Maria Hernandez Park


Everyone knows Maria Hernandez Park in Bushwick. We love the lawn for its sunbathing spots, its sidewalks for the farmer’s market, its corners where vendors sell horchata and mango slices… But, unless you were born and raised here, you probably don’t know much about the history behind its name.

On Tuesday August 8, 1989 Maria Hernandez was dressing for work in the early morning hours when five bullets were fired through her first floor apartment at 105 Starr Street. Maria’s husband, Carlos, jumped on top of their three-year-old son at the sound. But one bullet struck Maria in the temple. She fell to the floor.

Maria and her husband were known in the community for their activism (and sometimes aggression) against drugs in their community.

Before Bushwick was a middle class hipster mecca, it was a poverty-riddled Hispanic and Italian neighborhood. “It wasn’t like you see it now,” one woman told us, a long time resident and regular at Maria Hernandez Park.

“There were a lot of drugs,” said another, a 40-year resident who asked to remain anonymous, “It seemed like every day people were getting killed. There was a different gang for every other block.”

105 Starr Street today (Screenshot from Google Maps)

Heroin was the drug of choice. Its dealers ruled the streets and peddled it in the doorways of stores and in front of homes. Its addicts littered the sidewalks and swarmed around abandoned buildings. And Carlos and Maria Hernandez wanted it gone. They wanted their neighborhood clean and free from the violence that seemed to haunt the street outside their windows—if not for themselves, for their three children.

Other residents wanted the dealers gone too. But while they applauded the Hernandez’s efforts, they were afraid to act themselves. They were afraid of retribution, of the same act of vengeance that later took Maria’s life.

“You’re talking about turning people in who could do you in,” said a man identified only as Robert B. in a 1989 New York Times article. Some residents gave the same reason not to fight for which the Hernandezes deemed their activism necessary—their children.

That’s not to say the Hernandezes were reckless with their children’s lives. Only a few weeks before she was shot, Maria had told a neighbor that she felt she lost the battle; that she wanted to move to the suburbs because she was afraid the dealers would come for her husband or her littlest one, 3-year-old Carlos Hernandez, Jr. Obviously it was too little, too late.

Mr. Hernandez was more aggressive than Maria. Where Maria organized block parties and social gatherings to unite the community, Carlos was confrontational. Robert B. recalled that Mr. Hernandez tried to chase away three people dealing drugs near his home. They refused to leave. So Mr. Hernandez chased them and threw punches. They fled, but threatened to return and kill him.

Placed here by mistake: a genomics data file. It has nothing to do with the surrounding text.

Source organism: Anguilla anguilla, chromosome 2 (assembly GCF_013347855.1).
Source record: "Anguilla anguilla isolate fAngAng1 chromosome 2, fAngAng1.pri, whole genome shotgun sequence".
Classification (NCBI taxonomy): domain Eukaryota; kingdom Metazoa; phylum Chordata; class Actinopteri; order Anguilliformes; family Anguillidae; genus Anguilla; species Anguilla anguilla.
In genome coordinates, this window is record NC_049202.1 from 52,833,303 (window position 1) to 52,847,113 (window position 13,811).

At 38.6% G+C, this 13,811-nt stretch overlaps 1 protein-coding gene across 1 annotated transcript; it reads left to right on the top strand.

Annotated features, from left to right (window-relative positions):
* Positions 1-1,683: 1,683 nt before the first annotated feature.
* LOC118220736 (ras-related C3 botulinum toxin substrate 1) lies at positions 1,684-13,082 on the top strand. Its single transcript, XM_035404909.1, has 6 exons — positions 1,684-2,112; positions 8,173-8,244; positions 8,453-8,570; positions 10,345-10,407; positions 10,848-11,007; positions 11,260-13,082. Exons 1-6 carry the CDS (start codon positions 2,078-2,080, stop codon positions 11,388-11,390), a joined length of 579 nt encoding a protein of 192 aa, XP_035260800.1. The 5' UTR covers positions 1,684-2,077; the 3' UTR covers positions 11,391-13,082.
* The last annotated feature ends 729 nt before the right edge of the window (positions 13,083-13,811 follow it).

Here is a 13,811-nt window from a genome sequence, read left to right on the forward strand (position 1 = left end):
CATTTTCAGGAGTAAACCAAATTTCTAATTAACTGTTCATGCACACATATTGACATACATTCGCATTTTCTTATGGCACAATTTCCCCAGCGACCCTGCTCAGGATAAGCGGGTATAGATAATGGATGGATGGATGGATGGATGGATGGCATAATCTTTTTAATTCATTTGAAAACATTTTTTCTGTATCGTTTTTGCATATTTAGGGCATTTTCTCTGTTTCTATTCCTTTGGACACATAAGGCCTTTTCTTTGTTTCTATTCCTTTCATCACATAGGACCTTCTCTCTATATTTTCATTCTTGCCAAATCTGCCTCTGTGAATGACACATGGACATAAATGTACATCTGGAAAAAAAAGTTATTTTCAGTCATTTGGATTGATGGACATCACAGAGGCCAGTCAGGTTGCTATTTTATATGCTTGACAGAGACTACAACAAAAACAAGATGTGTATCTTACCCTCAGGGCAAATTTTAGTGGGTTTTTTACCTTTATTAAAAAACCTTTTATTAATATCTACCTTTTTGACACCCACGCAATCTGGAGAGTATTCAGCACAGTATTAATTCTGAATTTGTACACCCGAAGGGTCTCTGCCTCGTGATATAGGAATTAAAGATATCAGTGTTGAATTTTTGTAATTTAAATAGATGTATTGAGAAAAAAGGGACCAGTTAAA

And that wasn’t the first time. Mr. Hernandez frequently got into brawls with dealers. And in return had been shot, stabbed and threatened with an Uzi submachine gun.

Or rather, he was threatened by people he accused of being criminals. He and Maria had long thought their neighbors Raymond Gonzalez and Linda Jouet were criminals. A fight broke out after Maria accused Gonzalez of dealing drugs on her own doorstep. In the end Gonzalez had stabbed Carlos twice and threatened him with an Uzi.

At first, Gonzalez was suspected to have hired someone to kill or scare Carlos out of revenge and that Maria was an unfortunate bystander. It was a plausible answer. Carlos was supposed to testify before a grand jury against Gonzalez the same day Maria was shot. He testified as scheduled.

But Gonzalez wasn’t the only enemy they’d made. Another was William “Willie Bundles” Figueroa, a small-time drug dealer who lived out of a van nearby. Mr. Hernandez said he’d asked him multiple times to stop selling drugs in the area. He didn’t.

The Hernandezes had aggravated so many neighbors, and received so many death threats, that a police car drove by their apartment every so often to keep an eye out. That Tuesday morning, they’d driven by just an hour earlier.

So, as Maria was blow-drying her hair before her long commute to her job as a bookkeeper in New Jersey, William Figueroa drove by their apartment in a 1987 red Camaro with his accomplice Hector Santiago and fired the shot that took Maria’s life. She fell to the floor where her 15-year-old daughter Andrea Vasquez rushed to her side, cradled her head in her arms, wiped blood from her face and pleaded with her to stay alive.

She died six hours later at Wyckoff Hospital.

Her death reverberated not just through the city, but through the nation. Politicians leapt at the opportunity to associate themselves with Carlos Hernandez’s struggle and Maria’s martyrdom. The community led a three-mile memorial service through the streets of Bushwick where then New York Mayor, Ed Koch, praised their strength.

Before the year’s end the park formerly known as Bushwick Park was renamed Maria Hernandez to commemorate all that she had done for the community.

Further reading on the subject from NY Times archives: 

With Killing, Neighbors Lose Heart for Drug War

STARR STREET, LIVING WITH DRUGS – A SPECIAL REPORT; Friendships and Fear Undermine A Will to Fight Drugs in Brooklyn

In Silence of Bushwick, Residents’ Fear Is Heard